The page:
Helping people with computers... one answer at a time.
Video formats are a confusing mess. Fortunately there are a couple of ways that you can often get downloaded videos to play without too much fuss.
I receive video attachments from several reliable friends, however, I am unable to open most of them, saying my media player does not support the .cda, .vob, etc. What can I do to change this so I can view some of these?
As I've stated in an earlier article, video playback in Windows is a mess. It really is.
The problem is there are so many formats and players that it's difficult to figure out what to do if your player can't play a particular format.
Even I'm not going to be able to give you a straight answer. But I do have some clues that may help point you in the right direction.
What you're missing is a "codec", or coder/decoder for those particular formats. The media player you're using, be it Windows Media Player, Quicktime, Winamp, or something else entirely, doesn't actually know about formats - it just knows how to find the right codec for the right format. Many media players will even automatically connect to the internet and look for known codecs online automatically. If it can't find the right codec, then it can't play the file.
Locating and safely installing a specific codec is not an easy task for the average consumer. Heck, it's not an easy task for many computer geeks.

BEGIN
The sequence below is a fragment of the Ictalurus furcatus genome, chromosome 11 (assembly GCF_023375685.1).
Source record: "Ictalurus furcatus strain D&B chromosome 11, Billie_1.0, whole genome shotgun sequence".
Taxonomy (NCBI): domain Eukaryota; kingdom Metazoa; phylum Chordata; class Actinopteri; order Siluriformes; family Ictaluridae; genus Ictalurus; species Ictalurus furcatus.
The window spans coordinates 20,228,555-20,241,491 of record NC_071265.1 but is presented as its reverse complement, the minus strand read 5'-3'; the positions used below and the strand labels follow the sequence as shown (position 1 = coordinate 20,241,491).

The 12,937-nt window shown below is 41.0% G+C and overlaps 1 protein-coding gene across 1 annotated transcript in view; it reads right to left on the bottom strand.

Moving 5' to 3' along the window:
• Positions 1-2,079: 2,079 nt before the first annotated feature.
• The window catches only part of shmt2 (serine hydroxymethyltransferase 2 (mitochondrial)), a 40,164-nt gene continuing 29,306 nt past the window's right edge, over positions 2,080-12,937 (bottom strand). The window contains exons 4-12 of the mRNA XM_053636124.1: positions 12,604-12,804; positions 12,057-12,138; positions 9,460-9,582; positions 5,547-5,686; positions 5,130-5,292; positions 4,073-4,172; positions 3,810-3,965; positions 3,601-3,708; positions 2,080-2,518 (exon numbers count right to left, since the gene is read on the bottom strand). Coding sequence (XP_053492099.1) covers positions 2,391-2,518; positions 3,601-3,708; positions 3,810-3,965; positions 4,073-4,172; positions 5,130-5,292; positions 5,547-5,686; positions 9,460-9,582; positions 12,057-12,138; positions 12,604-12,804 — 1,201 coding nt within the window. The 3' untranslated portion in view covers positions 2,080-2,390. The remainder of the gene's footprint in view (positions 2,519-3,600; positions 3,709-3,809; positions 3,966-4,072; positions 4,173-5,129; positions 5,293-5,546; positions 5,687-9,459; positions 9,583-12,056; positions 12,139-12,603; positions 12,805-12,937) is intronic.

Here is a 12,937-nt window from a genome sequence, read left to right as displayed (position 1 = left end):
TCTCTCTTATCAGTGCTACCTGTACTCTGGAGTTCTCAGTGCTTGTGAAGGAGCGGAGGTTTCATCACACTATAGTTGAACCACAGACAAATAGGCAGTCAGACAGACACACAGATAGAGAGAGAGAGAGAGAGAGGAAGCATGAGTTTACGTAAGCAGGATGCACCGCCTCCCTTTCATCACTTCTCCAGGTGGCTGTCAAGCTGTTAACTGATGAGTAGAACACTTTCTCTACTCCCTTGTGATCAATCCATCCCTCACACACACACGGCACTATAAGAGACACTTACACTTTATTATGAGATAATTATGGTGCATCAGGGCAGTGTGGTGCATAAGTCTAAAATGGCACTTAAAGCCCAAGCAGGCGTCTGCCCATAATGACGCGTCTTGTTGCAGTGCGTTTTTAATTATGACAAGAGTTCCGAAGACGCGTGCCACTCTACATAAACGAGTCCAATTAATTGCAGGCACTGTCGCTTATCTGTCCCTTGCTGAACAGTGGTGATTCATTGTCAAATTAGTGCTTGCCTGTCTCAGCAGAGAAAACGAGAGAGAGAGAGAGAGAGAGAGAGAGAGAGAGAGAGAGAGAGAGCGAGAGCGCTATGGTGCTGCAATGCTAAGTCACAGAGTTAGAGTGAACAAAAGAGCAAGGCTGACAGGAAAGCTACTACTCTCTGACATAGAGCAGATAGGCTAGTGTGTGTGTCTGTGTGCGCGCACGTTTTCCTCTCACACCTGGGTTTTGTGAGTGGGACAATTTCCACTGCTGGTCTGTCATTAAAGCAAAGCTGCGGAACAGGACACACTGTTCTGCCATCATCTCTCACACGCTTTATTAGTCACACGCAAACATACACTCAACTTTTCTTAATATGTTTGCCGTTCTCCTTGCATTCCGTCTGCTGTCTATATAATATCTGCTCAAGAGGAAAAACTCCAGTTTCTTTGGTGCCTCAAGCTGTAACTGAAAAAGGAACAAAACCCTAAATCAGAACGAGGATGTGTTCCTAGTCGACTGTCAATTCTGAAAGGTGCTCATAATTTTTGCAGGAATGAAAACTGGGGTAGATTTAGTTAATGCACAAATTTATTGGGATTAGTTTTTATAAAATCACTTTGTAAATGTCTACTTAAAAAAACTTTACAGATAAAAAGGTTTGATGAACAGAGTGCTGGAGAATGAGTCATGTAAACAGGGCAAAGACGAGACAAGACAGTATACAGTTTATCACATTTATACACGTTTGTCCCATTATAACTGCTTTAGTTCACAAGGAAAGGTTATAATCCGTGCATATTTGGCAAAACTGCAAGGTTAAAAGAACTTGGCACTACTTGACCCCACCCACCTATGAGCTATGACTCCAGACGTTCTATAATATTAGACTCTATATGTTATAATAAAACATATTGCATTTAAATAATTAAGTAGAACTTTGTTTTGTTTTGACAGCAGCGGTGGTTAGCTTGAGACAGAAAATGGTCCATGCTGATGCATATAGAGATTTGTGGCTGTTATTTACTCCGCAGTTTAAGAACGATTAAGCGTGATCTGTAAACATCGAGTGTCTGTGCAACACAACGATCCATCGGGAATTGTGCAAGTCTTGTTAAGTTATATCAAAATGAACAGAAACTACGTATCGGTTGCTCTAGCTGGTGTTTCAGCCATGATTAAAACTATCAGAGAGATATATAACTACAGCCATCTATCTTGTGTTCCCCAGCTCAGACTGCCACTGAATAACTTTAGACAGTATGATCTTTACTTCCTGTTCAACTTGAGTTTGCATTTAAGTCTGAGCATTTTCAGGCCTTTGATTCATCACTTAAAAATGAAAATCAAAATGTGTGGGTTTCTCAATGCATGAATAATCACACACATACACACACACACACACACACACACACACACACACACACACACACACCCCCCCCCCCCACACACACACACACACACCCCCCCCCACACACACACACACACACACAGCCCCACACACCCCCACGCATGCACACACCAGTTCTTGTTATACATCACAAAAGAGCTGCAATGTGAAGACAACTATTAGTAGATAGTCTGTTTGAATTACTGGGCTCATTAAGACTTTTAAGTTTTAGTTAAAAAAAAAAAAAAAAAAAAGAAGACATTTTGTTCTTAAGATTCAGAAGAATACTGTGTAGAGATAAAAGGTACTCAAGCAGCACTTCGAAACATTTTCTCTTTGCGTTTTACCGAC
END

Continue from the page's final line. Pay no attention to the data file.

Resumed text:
Take your ".vob" file, for example. Using a file extension resource on the web, VOB appears to be a DVD video file. In my experience they're quite literally the files of information containing the movies on video DVDs.
But a codec? That's a little harder to come by. Particularly since at least one site warns against downloading and installing random codecs as they're apparently a popular place for viruses and spyware to be placed.
One solution for VOB files has been to use commercial DVD player software. Even if you don't have a DVD drive, a DVD player program will often come with the codecs necessary to play the files from other places, such as your hard disk. For example I believe that Power DVD, which came pre-installed on my Dell laptop, does this.
Another solution is the VideoLan VLC Media Player. This free software supports a wide variety of file formats, including VOB. In fact I've had folks tell me that they've rarely come across a format the VLC couldn't play.
CDA files are a different matter.
According to that same file extension resource, cda files don't actually contain the audio. They're a file created by Windows to make a CD audio disc "look like" it has files. Apparently if you copy the CDA file and email it to a friend, you've not actually emailed anything useful.
The right way to get audio off of a CD is to use ripping software such as the free program CDex. CDex will copy the audio from a normal audio CD and create MP3 files, which can be played almost anywhere.
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